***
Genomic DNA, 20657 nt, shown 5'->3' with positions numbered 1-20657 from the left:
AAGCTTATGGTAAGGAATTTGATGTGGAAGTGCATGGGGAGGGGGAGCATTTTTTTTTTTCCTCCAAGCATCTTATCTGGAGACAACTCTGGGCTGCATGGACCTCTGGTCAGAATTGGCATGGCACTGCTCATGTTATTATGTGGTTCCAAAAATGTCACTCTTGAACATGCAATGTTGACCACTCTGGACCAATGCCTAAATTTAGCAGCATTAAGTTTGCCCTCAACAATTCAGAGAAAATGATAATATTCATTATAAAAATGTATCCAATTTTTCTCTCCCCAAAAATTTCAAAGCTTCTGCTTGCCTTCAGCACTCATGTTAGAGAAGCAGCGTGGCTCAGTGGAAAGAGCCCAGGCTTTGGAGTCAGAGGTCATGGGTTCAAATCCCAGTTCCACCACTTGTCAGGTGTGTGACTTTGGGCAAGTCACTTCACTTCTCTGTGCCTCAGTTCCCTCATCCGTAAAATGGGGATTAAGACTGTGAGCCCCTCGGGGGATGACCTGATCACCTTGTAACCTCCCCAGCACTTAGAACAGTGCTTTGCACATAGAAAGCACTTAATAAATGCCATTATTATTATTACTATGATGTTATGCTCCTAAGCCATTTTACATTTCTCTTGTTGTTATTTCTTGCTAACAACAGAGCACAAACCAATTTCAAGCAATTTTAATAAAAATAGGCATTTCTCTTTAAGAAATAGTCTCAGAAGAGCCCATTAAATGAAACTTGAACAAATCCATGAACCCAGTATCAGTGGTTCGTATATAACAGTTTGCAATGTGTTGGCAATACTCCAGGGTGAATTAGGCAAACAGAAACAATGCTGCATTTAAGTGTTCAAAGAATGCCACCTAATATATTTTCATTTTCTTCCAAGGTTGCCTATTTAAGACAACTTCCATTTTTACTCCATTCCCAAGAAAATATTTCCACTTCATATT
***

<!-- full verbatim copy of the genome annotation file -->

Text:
Genomic DNA, 20657 nt, shown 5'->3' with positions numbered 1-20657 from the left:
AAGCTTATGGTAAGGAATTTGATGTGGAAGTGCATGGGGAGGGGGAGCATTTTTTTTTTTCCTCCAAGCATCTTATCTGGAGACAACTCTGGGCTGCATGGACCTCTGGTCAGAATTGGCATGGCACTGCTCATGTTATTATGTGGTTCCAAAAATGTCACTCTTGAACATGCAATGTTGACCACTCTGGACCAATGCCTAAATTTAGCAGCATTAAGTTTGCCCTCAACAATTCAGAGAAAATGATAATATTCATTATAAAAATGTATCCAATTTTTCTCTCCCCAAAAATTTCAAAGCTTCTGCTTGCCTTCAGCACTCATGTTAGAGAAGCAGCGTGGCTCAGTGGAAAGAGCCCAGGCTTTGGAGTCAGAGGTCATGGGTTCAAATCCCAGTTCCACCACTTGTCAGGTGTGTGACTTTGGGCAAGTCACTTCACTTCTCTGTGCCTCAGTTCCCTCATCCGTAAAATGGGGATTAAGACTGTGAGCCCCTCGGGGGATGACCTGATCACCTTGTAACCTCCCCAGCACTTAGAACAGTGCTTTGCACATAGAAAGCACTTAATAAATGCCATTATTATTATTACTATGATGTTATGCTCCTAAGCCATTTTACATTTCTCTTGTTGTTATTTCTTGCTAACAACAGAGCACAAACCAATTTCAAGCAATTTTAATAAAAATAGGCATTTCTCTTTAAGAAATAGTCTCAGAAGAGCCCATTAAATGAAACTTGAACAAATCCATGAACCCAGTATCAGTGGTTCGTATATAACAGTTTGCAATGTGTTGGCAATACTCCAGGGTGAATTAGGCAAACAGAAACAATGCTGCATTTAAGTGTTCAAAGAATGCCACCTAATATATTTTCATTTTCTTCCAAGGTTGCCTATTTAAGACAACTTCCATTTTTACTCCATTCCCAAGAAAATATTTCCACTTCATATT